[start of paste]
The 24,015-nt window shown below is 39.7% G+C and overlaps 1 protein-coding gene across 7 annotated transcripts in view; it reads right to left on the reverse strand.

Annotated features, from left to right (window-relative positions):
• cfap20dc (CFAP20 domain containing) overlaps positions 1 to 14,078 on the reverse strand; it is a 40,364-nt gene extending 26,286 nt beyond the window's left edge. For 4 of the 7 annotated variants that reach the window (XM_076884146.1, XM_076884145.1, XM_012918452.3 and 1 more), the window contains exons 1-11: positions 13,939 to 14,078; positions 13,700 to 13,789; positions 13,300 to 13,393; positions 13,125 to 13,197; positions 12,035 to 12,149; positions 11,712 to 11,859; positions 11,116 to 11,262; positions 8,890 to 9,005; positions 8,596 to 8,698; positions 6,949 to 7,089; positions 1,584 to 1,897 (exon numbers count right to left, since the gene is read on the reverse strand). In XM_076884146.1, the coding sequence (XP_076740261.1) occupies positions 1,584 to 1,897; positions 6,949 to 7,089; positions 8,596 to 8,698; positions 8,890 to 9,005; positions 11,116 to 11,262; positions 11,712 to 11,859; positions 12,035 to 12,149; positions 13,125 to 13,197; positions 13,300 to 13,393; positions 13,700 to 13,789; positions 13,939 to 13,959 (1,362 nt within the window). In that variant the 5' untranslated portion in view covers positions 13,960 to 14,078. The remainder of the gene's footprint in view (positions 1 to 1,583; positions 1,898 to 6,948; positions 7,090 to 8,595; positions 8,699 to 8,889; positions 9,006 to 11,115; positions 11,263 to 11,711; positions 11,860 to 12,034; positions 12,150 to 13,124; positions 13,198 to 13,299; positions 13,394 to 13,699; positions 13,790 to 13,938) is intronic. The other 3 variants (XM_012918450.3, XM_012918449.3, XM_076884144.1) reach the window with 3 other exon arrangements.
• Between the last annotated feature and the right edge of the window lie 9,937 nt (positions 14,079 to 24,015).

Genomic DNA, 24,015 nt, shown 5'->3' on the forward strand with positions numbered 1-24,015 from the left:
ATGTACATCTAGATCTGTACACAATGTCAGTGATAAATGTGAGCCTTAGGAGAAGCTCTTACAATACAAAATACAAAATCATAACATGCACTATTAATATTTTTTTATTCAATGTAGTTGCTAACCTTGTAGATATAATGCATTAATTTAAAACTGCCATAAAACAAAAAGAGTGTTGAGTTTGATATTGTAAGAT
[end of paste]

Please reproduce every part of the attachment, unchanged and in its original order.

The 24,015-nt window shown below is 39.7% G+C and overlaps 1 protein-coding gene across 7 annotated transcripts in view; it reads right to left on the reverse strand.

Annotated features, from left to right (window-relative positions):
• cfap20dc (CFAP20 domain containing) overlaps positions 1 to 14,078 on the reverse strand; it is a 40,364-nt gene extending 26,286 nt beyond the window's left edge. For 4 of the 7 annotated variants that reach the window (XM_076884146.1, XM_076884145.1, XM_012918452.3 and 1 more), the window contains exons 1-11: positions 13,939 to 14,078; positions 13,700 to 13,789; positions 13,300 to 13,393; positions 13,125 to 13,197; positions 12,035 to 12,149; positions 11,712 to 11,859; positions 11,116 to 11,262; positions 8,890 to 9,005; positions 8,596 to 8,698; positions 6,949 to 7,089; positions 1,584 to 1,897 (exon numbers count right to left, since the gene is read on the reverse strand). In XM_076884146.1, the coding sequence (XP_076740261.1) occupies positions 1,584 to 1,897; positions 6,949 to 7,089; positions 8,596 to 8,698; positions 8,890 to 9,005; positions 11,116 to 11,262; positions 11,712 to 11,859; positions 12,035 to 12,149; positions 13,125 to 13,197; positions 13,300 to 13,393; positions 13,700 to 13,789; positions 13,939 to 13,959 (1,362 nt within the window). In that variant the 5' untranslated portion in view covers positions 13,960 to 14,078. The remainder of the gene's footprint in view (positions 1 to 1,583; positions 1,898 to 6,948; positions 7,090 to 8,595; positions 8,699 to 8,889; positions 9,006 to 11,115; positions 11,263 to 11,711; positions 11,860 to 12,034; positions 12,150 to 13,124; positions 13,198 to 13,299; positions 13,394 to 13,699; positions 13,790 to 13,938) is intronic. The other 3 variants (XM_012918450.3, XM_012918449.3, XM_076884144.1) reach the window with 3 other exon arrangements.
• Between the last annotated feature and the right edge of the window lie 9,937 nt (positions 14,079 to 24,015).

Genomic DNA, 24,015 nt, shown 5'->3' on the forward strand with positions numbered 1-24,015 from the left:
ATGTACATCTAGATCTGTACACAATGTCAGTGATAAATGTGAGCCTTAGGAGAAGCTCTTACAATACAAAATACAAAATCATAACATGCACTATTAATATTTTTTTATTCAATGTAGTTGCTAACCTTGTAGATATAATGCATTAATTTAAAACTGCCATAAAACAAAAAGAGTGTTGAGTTTGATATTGTAAGAT